still have to basically pour the dough off the foil, but it rolls off
instead of glopping and stretching off.
· comments  · 11-24-2006 · categories:food · recipes ·
I’ve put up a list of How To Carve a Turkey videos over here at Readymade so you can be prepared when you’re handed the carving knife.
· comments  · 11-22-2006 · categories:links ·
Ooh, nice cheery gift tags by Superfantastico, at Domicile.
Coat rack as shoe rack at Apartment Therapy. I don’t like the way it looks, but the space saving is an idea to hold on to. See also: revised shoe rack.
DIY magnetic flower vase at Craft.
Easy photo hanging idea I see things like this in coffee shops around here.
Wow, potholder rug at Apartment Therapy.
What’s the cutest $50 thing in the world? at Ask Metafilter.
Door-sized map of world history, I want one for my office.
How to make an interlocking quadrilaterals lampshade at Apartment Therapy.
Review of the Dirt Devil Cone.
Collapsible wall mounted laundry drying rack, Martha Stewart showed of something like this I think, it would be perfect for the space near our washer/dryer.
Corkboard alternative? at Ask Metafilter.
Reading aid pillow, I could use this.
Little Birds Soft Tree pattern! See the Flickr pool.
Pillow for your laptop.
iPod screen shields and a favorite keyboard at Popgadget.
Lifehacker on Firefox 2: consolidating the chrome and config tweaks.
Urban Outfitters ice: ice mice and DIY ice sculpture.
Cocktail bitters at The Spirit World.
Options for non-alcoholic drinks at fine restaurants. A lot of my friends don’t drink and I’ve been meaning to collect grown up non-alcoholic drink recipes.
Celebrate Repeal Day Dec. 5th, good idea, at Brownie Points.
I do like the Crocs ballerina slipper. See them on a human at Super Eggplant, also they look like Barbie shoes, no?
Sewing zippers at Craft.
Winter Woods Skirt via Evany.
· comments  · 11-22-2006 · categories:links ·
I recently came across two instances of people planning to create Faulkner-themed meals, how unexpected and awesome. First this question at Ask Metafilter about Faulkner themed picnic foods, answers include fried chicken, various Southern dishes and sassparilla soda (apparently Target carries some). The second is a question about a Faulkner themed retirement party during the November 11th show Cradle of Flavor (starts at 39:10). Suggestions include fried chicken, pimento cheese, coconut cake, biscuits with ham and a list of great Southern cookbook authors.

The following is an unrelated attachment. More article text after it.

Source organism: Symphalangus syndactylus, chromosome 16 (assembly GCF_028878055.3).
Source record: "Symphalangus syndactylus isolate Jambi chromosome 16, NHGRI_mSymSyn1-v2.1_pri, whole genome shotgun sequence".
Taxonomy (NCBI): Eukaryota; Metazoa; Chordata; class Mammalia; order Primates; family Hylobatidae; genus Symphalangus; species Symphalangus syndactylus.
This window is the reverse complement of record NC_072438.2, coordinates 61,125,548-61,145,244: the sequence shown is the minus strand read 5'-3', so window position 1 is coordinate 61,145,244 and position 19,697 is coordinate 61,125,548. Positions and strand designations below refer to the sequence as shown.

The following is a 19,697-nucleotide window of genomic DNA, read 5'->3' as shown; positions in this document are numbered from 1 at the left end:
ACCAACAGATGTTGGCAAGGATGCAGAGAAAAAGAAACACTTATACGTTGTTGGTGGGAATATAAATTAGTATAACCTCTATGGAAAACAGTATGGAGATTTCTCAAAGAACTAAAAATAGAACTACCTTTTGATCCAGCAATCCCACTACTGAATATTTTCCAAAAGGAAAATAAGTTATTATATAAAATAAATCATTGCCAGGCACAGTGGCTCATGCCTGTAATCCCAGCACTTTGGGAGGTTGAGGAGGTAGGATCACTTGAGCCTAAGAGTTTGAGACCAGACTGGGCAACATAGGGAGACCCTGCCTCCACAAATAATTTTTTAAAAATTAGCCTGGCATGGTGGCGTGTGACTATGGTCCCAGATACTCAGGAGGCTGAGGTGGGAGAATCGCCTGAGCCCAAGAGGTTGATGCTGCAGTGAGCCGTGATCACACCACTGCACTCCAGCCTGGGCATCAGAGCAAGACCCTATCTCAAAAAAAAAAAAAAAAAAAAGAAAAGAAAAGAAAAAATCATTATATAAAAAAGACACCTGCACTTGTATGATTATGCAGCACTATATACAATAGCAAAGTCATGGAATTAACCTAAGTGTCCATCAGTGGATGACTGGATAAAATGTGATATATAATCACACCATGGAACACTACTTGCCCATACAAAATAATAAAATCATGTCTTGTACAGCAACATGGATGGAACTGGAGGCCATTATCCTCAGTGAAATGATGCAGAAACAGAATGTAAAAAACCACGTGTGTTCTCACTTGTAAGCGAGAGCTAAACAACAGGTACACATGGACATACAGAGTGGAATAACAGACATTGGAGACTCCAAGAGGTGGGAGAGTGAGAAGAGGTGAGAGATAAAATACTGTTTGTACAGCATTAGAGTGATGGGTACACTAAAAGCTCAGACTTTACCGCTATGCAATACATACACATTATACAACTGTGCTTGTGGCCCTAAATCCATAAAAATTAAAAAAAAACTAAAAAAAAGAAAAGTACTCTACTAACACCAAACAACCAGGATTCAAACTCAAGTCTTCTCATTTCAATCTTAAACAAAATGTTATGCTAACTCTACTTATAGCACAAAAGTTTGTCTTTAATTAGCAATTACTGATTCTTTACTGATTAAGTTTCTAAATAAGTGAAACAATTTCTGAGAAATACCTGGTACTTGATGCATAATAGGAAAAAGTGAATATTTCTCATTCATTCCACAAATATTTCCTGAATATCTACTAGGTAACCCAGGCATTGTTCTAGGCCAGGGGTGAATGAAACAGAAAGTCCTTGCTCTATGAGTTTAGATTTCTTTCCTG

· comments  · 11-21-2006 · categories:food ·
Pumpkin Bread of Heaven at Modern Cottage
Apple roll at Food Chronicles
Shortbread with cornmeal for crunch, mmm, at Chocolate & Zucchini
Cider pie (cider pie!) via Chow
· comments  · 11-20-2006 · categories:food · recipes ·
Sew Subversive Down & Dirty DIY for the Fabulous Fashionista. I love this book, adore it. I nearly squealed with glee when they started with how to thread a needle, went through basic mending and then through everything you need to know about sewing machines, including how to load different bobbins and talk about tension, all without being boring. I really wish I this book had been around when I was in eighth grade. The book covers tools, how to care for fabric. The projects all cover easy fashion transformations using existing garments or materials, from pillowcase dresses to pin tucking an oversized shirt or skirt. They cover making skirts out of jeans, and how to (joy!) de-taperfy your pants. Each project is clearly explained with photographs and good diagrams. Here is another thing I love – not all the clothing in the photographs is perfect, there are some loose threads showing, a few slightly ragged edges. But it looks great, an expression of pride in the work it takes to create something cool. The authors really love what they are doing and it comes across really well. I recommend this for anybody who is starting out sewing, and anybody who is interested in refashioning clothing. You can see more of the book, including the introduction and table of contents, here.
· comments  · 11-17-2006 · categories:books · sewing ·
Gathering links in preparation to change the dining room lighting.
At Apartment Therapy:
Best product: crown bulbs.
Hanging lighting using crown bulbs
How to change a light fixture
Hanging a chandelier at This Old House.
And last, a bit from the very first issue of Budget Living which I’ve been intending to imitate for years now:
· comments  · 11-16-2006 · categories:the home ·